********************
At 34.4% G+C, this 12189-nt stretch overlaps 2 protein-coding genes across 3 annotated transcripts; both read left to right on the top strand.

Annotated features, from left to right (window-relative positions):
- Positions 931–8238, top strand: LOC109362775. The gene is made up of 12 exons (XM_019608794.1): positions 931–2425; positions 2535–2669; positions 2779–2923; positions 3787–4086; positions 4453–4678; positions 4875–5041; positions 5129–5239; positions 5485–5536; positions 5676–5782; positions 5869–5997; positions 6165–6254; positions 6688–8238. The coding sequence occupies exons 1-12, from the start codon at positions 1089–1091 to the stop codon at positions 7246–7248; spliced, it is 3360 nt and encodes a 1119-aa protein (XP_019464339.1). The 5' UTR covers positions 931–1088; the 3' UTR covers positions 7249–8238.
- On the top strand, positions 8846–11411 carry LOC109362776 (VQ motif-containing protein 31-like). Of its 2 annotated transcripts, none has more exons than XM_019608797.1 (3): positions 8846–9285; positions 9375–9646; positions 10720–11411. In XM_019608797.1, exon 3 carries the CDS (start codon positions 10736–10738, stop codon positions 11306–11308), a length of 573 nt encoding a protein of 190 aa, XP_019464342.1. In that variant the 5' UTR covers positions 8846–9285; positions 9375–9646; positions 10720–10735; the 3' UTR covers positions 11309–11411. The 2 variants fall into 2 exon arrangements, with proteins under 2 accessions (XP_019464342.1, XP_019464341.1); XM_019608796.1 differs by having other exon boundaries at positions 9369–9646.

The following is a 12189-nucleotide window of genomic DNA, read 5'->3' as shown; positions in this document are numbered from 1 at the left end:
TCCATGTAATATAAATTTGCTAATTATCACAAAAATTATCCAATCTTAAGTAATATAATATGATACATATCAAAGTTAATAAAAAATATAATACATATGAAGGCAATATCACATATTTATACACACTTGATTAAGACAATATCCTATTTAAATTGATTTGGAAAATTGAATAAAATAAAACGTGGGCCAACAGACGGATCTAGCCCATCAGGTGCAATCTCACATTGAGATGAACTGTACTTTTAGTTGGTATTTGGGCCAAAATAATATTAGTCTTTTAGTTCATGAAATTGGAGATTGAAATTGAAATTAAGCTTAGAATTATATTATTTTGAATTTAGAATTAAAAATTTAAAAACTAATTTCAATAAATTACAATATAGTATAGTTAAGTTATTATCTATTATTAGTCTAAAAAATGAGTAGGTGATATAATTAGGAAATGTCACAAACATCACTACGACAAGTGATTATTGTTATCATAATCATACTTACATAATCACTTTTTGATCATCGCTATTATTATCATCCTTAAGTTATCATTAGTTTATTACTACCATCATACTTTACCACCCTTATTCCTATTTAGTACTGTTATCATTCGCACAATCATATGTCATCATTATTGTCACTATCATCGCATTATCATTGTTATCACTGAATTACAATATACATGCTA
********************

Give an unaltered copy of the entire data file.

At 34.4% G+C, this 12189-nt stretch overlaps 2 protein-coding genes across 3 annotated transcripts; both read left to right on the top strand.

Annotated features, from left to right (window-relative positions):
- Positions 931–8238, top strand: LOC109362775. The gene is made up of 12 exons (XM_019608794.1): positions 931–2425; positions 2535–2669; positions 2779–2923; positions 3787–4086; positions 4453–4678; positions 4875–5041; positions 5129–5239; positions 5485–5536; positions 5676–5782; positions 5869–5997; positions 6165–6254; positions 6688–8238. The coding sequence occupies exons 1-12, from the start codon at positions 1089–1091 to the stop codon at positions 7246–7248; spliced, it is 3360 nt and encodes a 1119-aa protein (XP_019464339.1). The 5' UTR covers positions 931–1088; the 3' UTR covers positions 7249–8238.
- On the top strand, positions 8846–11411 carry LOC109362776 (VQ motif-containing protein 31-like). Of its 2 annotated transcripts, none has more exons than XM_019608797.1 (3): positions 8846–9285; positions 9375–9646; positions 10720–11411. In XM_019608797.1, exon 3 carries the CDS (start codon positions 10736–10738, stop codon positions 11306–11308), a length of 573 nt encoding a protein of 190 aa, XP_019464342.1. In that variant the 5' UTR covers positions 8846–9285; positions 9375–9646; positions 10720–10735; the 3' UTR covers positions 11309–11411. The 2 variants fall into 2 exon arrangements, with proteins under 2 accessions (XP_019464342.1, XP_019464341.1); XM_019608796.1 differs by having other exon boundaries at positions 9369–9646.

The following is a 12189-nucleotide window of genomic DNA, read 5'->3' as shown; positions in this document are numbered from 1 at the left end:
TCCATGTAATATAAATTTGCTAATTATCACAAAAATTATCCAATCTTAAGTAATATAATATGATACATATCAAAGTTAATAAAAAATATAATACATATGAAGGCAATATCACATATTTATACACACTTGATTAAGACAATATCCTATTTAAATTGATTTGGAAAATTGAATAAAATAAAACGTGGGCCAACAGACGGATCTAGCCCATCAGGTGCAATCTCACATTGAGATGAACTGTACTTTTAGTTGGTATTTGGGCCAAAATAATATTAGTCTTTTAGTTCATGAAATTGGAGATTGAAATTGAAATTAAGCTTAGAATTATATTATTTTGAATTTAGAATTAAAAATTTAAAAACTAATTTCAATAAATTACAATATAGTATAGTTAAGTTATTATCTATTATTAGTCTAAAAAATGAGTAGGTGATATAATTAGGAAATGTCACAAACATCACTACGACAAGTGATTATTGTTATCATAATCATACTTACATAATCACTTTTTGATCATCGCTATTATTATCATCCTTAAGTTATCATTAGTTTATTACTACCATCATACTTTACCACCCTTATTCCTATTTAGTACTGTTATCATTCGCACAATCATATGTCATCATTATTGTCACTATCATCGCATTATCATTGTTATCACTGAATTACAATATACATGCTA